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BC Liberal memberships more than double, but who benefits?

The latest tally of new B.C. Liberals suggests the party has more than doubled its membership, swelling the ranks to numbers nearing those of the landmark 2001 election, but which leadership candidate will benefit the most won't be known until voting day.

A source inside Christy Clark's campaign said she signed up between 20,000 to 25,000 new members before the deadline last Friday, but no one from the party would confirm those numbers.

Add that to the 17,500 Kevin Falcon said he's signed up and the 10,000 claimed by Mike de Jong and at minimum, the party has pushed its numbers to 82,000, reaching towards the 100,000-plus the Liberals had in 2001 when the party virtually wiped out the NDP.

Prior to the leadership race, there were 35,000 members of the B.C. Liberal Party.

"The parties use these occasions not just to bring in a little extra money, but to try to rejuvenate the party. You sign up someone as a member and it increases their identification with the party and hopefully serve you well not just in the leadership contest but in any ensuing general election," said Norman Ruff, a retired University of Victoria political scientist.

"If you sign someone up you are not necessarily acquiring their political soul," Ruff said.

The swell in numbers also can't be assumed to translate into overwhelming support for the Liberals if a provincial election were to be held. When the Liberals trounced the NDP in 2001, the governing NDP were widely and hugely unpopular, a position the B.C. Liberals found themselves in in the fall before Premier Gordon Campbell announced his resignation.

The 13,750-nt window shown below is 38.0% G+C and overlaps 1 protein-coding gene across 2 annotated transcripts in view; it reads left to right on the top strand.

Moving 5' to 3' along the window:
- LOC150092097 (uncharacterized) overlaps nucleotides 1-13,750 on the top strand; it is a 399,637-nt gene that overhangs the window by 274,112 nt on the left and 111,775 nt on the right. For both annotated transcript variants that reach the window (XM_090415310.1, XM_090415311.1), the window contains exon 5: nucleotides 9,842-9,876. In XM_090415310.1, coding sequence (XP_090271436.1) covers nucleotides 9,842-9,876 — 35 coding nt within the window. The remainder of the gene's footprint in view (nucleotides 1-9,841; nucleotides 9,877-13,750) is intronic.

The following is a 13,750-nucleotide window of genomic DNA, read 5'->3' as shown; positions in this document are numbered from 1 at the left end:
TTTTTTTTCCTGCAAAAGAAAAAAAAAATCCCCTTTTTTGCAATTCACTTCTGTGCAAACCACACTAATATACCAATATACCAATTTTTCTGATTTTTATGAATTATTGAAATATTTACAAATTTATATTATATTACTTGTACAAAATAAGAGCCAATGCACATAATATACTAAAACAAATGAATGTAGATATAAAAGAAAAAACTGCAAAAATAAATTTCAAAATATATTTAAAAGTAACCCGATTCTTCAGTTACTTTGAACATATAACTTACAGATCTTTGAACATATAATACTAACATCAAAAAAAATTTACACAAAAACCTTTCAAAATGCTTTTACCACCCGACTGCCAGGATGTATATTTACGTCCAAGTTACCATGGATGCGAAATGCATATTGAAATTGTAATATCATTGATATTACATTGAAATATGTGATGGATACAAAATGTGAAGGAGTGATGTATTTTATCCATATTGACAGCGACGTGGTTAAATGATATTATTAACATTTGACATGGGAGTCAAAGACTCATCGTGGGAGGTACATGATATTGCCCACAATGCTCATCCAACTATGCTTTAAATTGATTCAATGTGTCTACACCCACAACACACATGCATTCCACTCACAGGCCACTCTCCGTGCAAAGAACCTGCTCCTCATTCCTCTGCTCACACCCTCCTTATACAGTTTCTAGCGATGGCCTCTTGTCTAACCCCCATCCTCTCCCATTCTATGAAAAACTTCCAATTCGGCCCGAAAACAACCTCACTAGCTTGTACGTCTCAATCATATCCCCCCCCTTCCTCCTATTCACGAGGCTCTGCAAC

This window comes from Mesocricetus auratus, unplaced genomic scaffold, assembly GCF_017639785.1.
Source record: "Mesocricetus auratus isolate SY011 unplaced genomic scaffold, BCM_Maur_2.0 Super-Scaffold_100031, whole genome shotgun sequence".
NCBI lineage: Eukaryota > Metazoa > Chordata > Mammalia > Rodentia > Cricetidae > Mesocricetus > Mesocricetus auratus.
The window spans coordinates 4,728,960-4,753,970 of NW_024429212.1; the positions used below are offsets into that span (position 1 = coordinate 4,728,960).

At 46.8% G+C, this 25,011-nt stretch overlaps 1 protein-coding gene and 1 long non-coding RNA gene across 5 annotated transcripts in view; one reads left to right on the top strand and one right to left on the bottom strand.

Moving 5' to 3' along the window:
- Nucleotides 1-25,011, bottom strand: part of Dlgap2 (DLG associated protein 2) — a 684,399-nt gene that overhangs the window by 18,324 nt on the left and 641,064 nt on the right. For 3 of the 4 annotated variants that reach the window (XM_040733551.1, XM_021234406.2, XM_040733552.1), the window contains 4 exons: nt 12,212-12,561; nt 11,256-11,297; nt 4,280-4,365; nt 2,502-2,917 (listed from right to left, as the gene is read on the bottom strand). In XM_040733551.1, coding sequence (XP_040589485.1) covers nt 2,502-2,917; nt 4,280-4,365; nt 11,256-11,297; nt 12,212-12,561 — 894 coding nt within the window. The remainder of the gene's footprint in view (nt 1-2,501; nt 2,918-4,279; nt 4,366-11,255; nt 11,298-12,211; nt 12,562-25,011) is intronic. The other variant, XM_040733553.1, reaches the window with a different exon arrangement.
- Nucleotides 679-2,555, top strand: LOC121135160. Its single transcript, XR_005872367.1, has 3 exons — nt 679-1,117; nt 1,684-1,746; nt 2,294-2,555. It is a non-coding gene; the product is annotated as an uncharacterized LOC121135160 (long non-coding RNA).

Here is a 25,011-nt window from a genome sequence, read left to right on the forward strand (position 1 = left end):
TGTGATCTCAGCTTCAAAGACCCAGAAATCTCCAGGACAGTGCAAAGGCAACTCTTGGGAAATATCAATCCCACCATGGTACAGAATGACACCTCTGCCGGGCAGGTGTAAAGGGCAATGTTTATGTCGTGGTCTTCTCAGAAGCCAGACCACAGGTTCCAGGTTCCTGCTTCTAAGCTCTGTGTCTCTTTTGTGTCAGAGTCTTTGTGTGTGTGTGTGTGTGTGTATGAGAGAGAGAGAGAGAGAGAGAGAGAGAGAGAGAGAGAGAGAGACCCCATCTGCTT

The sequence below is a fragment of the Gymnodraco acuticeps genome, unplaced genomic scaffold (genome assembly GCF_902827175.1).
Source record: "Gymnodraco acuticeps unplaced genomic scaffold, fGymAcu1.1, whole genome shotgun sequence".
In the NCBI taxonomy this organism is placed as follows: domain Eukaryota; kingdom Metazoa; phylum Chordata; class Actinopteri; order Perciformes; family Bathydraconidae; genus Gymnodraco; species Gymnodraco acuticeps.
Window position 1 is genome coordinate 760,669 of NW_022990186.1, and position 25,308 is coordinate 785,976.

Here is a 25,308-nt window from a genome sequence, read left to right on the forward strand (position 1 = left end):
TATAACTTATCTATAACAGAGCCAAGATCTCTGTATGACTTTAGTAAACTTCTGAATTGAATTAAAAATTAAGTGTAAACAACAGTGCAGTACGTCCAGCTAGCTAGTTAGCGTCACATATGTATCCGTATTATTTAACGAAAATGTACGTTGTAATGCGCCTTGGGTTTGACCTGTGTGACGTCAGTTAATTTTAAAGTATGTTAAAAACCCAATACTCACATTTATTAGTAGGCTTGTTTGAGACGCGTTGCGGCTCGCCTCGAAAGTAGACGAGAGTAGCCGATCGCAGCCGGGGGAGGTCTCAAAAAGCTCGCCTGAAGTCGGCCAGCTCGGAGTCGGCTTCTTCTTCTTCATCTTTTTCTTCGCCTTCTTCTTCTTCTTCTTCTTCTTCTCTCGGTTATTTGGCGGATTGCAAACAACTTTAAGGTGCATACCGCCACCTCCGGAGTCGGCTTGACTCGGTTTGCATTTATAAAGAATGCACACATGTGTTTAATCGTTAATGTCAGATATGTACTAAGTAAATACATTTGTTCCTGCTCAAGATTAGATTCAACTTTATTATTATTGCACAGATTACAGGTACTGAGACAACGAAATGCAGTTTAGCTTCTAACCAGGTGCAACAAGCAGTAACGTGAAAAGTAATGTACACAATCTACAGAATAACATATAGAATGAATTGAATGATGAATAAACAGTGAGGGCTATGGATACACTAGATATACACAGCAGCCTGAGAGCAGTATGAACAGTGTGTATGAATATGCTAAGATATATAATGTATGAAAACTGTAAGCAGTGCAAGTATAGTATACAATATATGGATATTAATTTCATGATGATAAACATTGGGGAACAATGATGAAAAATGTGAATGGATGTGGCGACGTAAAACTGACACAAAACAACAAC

Michael Roy, a spokesman for the B.C. NDP, declined to provide any numbers on how many members the leadership candidates in the NDP race have signed up since Carole James stepped down. Roy said he has been away from the office for four days and could not provide a timeline on when a figure would be available.

The deadline for new NDP members to join was last month. The party has a rule requiring people to be a member of the party for 90 days before they can vote in the leadership contest April 17.

"We are processing the memberships. We are going through our verification process, we are making sure we produce accurate lists and accurate counts, which the B.C. Liberals can't claim to do," Roy said.

Clark's campaign manager Shane Mills said the Liberal strategy is to not release any numbers.

"We are pretty sure we are competitive everywhere and happy with the numbers that Christy brought in," Mills said.

The former deputy premier turned radio host announced on Dec. 8 that she would be running to replace the outgoing Premier Gordon Campbell.

"We don't own these number so we are going to go and try and reach out to all ... B.C. Liberals. So she is going to be trying to convince them all that they should vote for her on (Feb.) 26," Mills said.

B.C. Liberal spokeswoman Lilian Kim could not be reached for comment.

Further new members have also been signed by the other Liberal leadership candidates — George Abbott, Moira Stilwell and Ed Mayne — but those camps weren't releasing their numbers.

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